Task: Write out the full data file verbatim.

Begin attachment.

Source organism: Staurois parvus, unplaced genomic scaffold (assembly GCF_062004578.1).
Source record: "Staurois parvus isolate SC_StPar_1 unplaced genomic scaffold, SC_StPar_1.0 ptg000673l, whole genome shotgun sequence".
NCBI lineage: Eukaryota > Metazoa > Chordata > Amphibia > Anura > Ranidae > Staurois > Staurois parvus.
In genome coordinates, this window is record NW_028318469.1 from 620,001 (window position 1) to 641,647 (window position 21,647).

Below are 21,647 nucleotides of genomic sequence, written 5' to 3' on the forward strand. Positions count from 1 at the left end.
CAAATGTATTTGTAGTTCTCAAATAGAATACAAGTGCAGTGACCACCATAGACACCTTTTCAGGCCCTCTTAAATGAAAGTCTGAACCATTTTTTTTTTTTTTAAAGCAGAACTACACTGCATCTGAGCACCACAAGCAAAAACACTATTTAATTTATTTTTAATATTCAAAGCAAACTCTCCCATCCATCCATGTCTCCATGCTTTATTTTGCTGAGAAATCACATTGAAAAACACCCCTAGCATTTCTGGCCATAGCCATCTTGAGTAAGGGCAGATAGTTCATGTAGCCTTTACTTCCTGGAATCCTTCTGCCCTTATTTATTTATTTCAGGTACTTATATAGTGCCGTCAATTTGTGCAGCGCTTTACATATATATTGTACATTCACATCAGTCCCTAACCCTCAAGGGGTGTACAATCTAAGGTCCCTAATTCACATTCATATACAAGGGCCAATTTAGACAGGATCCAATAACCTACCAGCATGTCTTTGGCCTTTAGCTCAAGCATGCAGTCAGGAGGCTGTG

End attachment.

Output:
Source organism: Staurois parvus, unplaced genomic scaffold (assembly GCF_062004578.1).
Source record: "Staurois parvus isolate SC_StPar_1 unplaced genomic scaffold, SC_StPar_1.0 ptg000673l, whole genome shotgun sequence".
NCBI lineage: Eukaryota > Metazoa > Chordata > Amphibia > Anura > Ranidae > Staurois > Staurois parvus.
In genome coordinates, this window is record NW_028318469.1 from 620,001 (window position 1) to 641,647 (window position 21,647).

Below are 21,647 nucleotides of genomic sequence, written 5' to 3' on the forward strand. Positions count from 1 at the left end.
CAAATGTATTTGTAGTTCTCAAATAGAATACAAGTGCAGTGACCACCATAGACACCTTTTCAGGCCCTCTTAAATGAAAGTCTGAACCATTTTTTTTTTTTTTAAAGCAGAACTACACTGCATCTGAGCACCACAAGCAAAAACACTATTTAATTTATTTTTAATATTCAAAGCAAACTCTCCCATCCATCCATGTCTCCATGCTTTATTTTGCTGAGAAATCACATTGAAAAACACCCCTAGCATTTCTGGCCATAGCCATCTTGAGTAAGGGCAGATAGTTCATGTAGCCTTTACTTCCTGGAATCCTTCTGCCCTTATTTATTTATTTCAGGTACTTATATAGTGCCGTCAATTTGTGCAGCGCTTTACATATATATTGTACATTCACATCAGTCCCTAACCCTCAAGGGGTGTACAATCTAAGGTCCCTAATTCACATTCATATACAAGGGCCAATTTAGACAGGATCCAATAACCTACCAGCATGTCTTTGGCCTTTAGCTCAAGCATGCAGTCAGGAGGCTGTG